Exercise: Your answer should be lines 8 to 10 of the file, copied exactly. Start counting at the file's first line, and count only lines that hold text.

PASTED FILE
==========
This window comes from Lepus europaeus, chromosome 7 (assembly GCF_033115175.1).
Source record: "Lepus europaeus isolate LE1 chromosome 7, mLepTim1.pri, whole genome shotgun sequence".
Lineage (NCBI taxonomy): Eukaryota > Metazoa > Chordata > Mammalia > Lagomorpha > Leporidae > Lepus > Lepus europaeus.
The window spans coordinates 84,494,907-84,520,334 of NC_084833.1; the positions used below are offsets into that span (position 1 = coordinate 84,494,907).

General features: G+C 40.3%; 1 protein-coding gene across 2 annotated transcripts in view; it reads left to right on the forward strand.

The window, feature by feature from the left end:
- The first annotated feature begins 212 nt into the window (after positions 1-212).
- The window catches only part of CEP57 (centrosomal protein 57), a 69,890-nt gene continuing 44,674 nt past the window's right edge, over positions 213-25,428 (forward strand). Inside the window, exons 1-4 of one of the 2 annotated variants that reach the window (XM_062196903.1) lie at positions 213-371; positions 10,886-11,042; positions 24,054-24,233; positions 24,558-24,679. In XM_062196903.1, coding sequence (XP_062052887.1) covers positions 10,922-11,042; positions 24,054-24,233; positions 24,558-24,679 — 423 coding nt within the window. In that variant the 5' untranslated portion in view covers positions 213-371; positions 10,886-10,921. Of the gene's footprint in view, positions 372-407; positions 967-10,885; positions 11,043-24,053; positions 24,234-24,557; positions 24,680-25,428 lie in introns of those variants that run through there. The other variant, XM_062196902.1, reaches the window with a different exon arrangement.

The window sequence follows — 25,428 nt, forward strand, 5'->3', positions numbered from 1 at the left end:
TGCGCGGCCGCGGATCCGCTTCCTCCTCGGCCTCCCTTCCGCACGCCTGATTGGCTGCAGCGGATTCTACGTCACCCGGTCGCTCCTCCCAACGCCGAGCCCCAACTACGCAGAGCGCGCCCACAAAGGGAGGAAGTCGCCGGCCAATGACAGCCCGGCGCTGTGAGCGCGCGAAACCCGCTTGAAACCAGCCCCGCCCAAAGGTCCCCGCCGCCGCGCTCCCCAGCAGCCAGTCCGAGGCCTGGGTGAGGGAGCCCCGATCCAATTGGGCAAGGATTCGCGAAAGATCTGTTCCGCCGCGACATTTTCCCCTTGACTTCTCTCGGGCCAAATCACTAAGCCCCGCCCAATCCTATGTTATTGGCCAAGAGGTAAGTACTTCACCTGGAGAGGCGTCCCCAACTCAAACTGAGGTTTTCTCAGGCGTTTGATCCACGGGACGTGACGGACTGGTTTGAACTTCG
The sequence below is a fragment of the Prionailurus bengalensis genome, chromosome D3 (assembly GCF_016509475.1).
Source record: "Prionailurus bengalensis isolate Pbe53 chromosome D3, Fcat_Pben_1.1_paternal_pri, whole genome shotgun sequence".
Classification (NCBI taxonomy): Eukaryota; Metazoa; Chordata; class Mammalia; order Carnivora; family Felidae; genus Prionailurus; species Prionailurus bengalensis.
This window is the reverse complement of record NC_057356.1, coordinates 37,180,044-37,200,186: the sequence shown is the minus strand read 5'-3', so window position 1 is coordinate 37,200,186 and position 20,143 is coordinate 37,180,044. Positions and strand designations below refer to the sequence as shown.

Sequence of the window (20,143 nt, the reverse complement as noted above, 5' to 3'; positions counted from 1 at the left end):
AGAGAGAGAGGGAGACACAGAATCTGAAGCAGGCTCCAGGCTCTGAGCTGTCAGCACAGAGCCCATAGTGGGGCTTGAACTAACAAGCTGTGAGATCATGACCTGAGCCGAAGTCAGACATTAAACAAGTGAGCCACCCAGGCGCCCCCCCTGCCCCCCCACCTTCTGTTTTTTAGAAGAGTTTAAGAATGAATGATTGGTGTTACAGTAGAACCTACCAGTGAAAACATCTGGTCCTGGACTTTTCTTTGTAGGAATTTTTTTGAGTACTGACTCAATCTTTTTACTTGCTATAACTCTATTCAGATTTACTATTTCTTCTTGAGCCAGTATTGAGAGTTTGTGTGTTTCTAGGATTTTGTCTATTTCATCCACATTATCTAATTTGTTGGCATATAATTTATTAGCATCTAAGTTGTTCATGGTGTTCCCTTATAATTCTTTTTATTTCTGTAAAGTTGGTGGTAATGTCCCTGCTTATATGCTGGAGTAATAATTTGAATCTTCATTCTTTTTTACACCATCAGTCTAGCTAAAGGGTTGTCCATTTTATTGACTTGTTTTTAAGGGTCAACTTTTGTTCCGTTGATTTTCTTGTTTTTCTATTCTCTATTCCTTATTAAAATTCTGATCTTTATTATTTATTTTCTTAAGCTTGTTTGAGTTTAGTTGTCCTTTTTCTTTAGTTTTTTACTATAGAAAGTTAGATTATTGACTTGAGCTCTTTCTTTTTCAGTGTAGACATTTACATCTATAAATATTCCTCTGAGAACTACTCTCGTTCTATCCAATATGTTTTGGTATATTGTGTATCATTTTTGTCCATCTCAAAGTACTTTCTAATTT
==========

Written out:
- The window catches only part of CEP57 (centrosomal protein 57), a 69,890-nt gene continuing 44,674 nt past the window's right edge, over positions 213-25,428 (forward strand). Inside the window, exons 1-4 of one of the 2 annotated variants that reach the window (XM_062196903.1) lie at positions 213-371; positions 10,886-11,042; positions 24,054-24,233; positions 24,558-24,679. In XM_062196903.1, coding sequence (XP_062052887.1) covers positions 10,922-11,042; positions 24,054-24,233; positions 24,558-24,679 — 423 coding nt within the window. In that variant the 5' untranslated portion in view covers positions 213-371; positions 10,886-10,921. Of the gene's footprint in view, positions 372-407; positions 967-10,885; positions 11,043-24,053; positions 24,234-24,557; positions 24,680-25,428 lie in introns of those variants that run through there. The other variant, XM_062196902.1, reaches the window with a different exon arrangement.

The window sequence follows — 25,428 nt, forward strand, 5'->3', positions numbered from 1 at the left end:
TGCGCGGCCGCGGATCCGCTTCCTCCTCGGCCTCCCTTCCGCACGCCTGATTGGCTGCAGCGGATTCTACGTCACCCGGTCGCTCCTCCCAACGCCGAGCCCCAACTACGCAGAGCGCGCCCACAAAGGGAGGAAGTCGCCGGCCAATGACAGCCCGGCGCTGTGAGCGCGCGAAACCCGCTTGAAACCAGCCCCGCCCAAAGGTCCCCGCCGCCGCGCTCCCCAGCAGCCAGTCCGAGGCCTGGGTGAGGGAGCCCCGATCCAATTGGGCAAGGATTCGCGAAAGATCTGTTCCGCCGCGACATTTTCCCCTTGACTTCTCTCGGGCCAAATCACTAAGCCCCGCCCAATCCTATGTTATTGGCCAAGAGGTAAGTACTTCACCTGGAGAGGCGTCCCCAACTCAAACTGAGGTTTTCTCAGGCGTTTGATCCACGGGACGTGACGGACTGGTTTGAACTTCG